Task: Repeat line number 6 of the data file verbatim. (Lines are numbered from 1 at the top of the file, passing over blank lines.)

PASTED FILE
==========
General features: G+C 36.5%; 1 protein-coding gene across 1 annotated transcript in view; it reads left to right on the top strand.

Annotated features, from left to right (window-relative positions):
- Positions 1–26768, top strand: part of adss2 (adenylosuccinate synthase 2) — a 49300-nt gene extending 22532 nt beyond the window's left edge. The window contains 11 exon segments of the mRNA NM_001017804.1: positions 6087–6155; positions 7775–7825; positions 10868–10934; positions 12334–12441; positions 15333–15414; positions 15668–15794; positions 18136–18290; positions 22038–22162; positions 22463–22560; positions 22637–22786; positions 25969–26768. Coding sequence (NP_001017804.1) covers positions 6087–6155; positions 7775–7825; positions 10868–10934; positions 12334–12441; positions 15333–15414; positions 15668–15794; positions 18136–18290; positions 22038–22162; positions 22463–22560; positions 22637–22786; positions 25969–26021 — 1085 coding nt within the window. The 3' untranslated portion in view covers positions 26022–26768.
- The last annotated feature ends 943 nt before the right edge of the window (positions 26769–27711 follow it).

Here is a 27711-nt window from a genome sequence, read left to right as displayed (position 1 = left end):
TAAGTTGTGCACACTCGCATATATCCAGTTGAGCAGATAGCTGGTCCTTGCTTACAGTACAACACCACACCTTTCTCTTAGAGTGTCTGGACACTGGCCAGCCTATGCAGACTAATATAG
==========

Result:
TAAGTTGTGCACACTCGCATATATCCAGTTGAGCAGATAGCTGGTCCTTGCTTACAGTACAACACCACACCTTTCTCTTAGAGTGTCTGGACACTGGCCAGCCTATGCAGACTAATATAG